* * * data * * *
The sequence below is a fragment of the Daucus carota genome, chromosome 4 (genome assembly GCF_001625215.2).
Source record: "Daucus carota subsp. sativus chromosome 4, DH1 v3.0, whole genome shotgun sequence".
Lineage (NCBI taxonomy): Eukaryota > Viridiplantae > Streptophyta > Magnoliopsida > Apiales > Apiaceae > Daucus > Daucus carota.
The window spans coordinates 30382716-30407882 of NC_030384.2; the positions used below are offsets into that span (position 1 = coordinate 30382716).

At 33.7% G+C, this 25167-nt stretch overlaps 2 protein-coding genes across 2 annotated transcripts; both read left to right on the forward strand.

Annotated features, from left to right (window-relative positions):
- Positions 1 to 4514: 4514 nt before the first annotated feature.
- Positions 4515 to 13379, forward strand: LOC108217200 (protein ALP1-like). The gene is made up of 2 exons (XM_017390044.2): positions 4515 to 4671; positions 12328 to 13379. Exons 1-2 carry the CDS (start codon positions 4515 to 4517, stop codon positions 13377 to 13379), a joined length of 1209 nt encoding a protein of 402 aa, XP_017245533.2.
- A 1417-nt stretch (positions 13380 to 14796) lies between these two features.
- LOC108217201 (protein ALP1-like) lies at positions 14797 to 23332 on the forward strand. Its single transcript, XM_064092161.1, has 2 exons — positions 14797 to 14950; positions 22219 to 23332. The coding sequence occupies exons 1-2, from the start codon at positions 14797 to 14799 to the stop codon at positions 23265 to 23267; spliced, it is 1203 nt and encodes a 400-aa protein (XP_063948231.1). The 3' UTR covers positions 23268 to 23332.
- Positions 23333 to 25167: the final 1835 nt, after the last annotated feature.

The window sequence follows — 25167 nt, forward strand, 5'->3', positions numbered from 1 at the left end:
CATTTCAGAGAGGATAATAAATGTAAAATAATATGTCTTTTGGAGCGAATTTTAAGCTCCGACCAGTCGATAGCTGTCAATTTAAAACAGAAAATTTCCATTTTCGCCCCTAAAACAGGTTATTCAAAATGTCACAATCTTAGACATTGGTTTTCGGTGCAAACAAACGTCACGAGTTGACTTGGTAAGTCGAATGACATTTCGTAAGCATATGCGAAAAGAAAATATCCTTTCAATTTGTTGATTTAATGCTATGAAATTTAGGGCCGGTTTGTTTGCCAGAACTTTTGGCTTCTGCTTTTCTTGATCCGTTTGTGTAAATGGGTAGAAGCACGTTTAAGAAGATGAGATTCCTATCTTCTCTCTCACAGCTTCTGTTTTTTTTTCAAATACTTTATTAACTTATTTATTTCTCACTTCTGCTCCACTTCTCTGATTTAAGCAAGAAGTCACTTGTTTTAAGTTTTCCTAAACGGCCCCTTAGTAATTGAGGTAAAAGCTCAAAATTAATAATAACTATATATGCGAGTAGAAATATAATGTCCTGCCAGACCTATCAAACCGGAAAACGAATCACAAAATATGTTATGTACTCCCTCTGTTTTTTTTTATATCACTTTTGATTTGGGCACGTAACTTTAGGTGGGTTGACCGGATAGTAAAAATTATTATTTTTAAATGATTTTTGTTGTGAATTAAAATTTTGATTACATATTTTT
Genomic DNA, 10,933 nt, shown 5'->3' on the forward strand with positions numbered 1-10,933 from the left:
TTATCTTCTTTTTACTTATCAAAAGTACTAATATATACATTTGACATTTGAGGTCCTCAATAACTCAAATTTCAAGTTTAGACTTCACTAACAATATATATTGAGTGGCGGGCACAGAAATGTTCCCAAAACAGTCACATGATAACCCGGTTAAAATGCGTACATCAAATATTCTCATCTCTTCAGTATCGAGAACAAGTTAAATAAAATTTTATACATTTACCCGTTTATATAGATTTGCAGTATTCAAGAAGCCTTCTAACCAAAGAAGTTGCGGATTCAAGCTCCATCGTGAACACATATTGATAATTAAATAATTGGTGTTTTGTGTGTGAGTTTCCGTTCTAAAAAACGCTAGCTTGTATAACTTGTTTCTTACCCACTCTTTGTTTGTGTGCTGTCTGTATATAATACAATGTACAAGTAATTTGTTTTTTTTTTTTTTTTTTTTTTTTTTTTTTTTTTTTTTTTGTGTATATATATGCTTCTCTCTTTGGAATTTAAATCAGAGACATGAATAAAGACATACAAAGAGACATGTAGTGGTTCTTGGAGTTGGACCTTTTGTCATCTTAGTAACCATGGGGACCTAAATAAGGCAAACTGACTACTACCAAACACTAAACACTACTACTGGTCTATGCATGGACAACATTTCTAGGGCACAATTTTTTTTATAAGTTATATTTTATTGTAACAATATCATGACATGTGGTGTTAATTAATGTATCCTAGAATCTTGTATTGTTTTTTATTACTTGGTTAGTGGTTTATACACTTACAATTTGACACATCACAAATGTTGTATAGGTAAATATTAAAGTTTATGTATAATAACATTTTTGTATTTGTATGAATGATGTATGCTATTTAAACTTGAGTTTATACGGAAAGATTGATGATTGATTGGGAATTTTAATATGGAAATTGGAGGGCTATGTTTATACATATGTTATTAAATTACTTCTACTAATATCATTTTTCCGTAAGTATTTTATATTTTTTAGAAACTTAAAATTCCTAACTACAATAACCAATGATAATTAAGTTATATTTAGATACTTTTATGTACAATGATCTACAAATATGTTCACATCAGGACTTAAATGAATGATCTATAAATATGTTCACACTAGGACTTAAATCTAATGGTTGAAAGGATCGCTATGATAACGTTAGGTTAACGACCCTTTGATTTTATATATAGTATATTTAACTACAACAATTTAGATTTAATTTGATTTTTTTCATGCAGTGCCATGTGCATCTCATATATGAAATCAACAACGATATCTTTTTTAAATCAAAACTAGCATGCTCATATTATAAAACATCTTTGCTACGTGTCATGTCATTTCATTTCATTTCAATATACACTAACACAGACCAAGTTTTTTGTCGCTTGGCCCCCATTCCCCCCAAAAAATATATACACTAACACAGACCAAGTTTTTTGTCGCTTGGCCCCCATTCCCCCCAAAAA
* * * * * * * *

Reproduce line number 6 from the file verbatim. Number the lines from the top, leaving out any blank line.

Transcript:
Annotated features, from left to right (window-relative positions):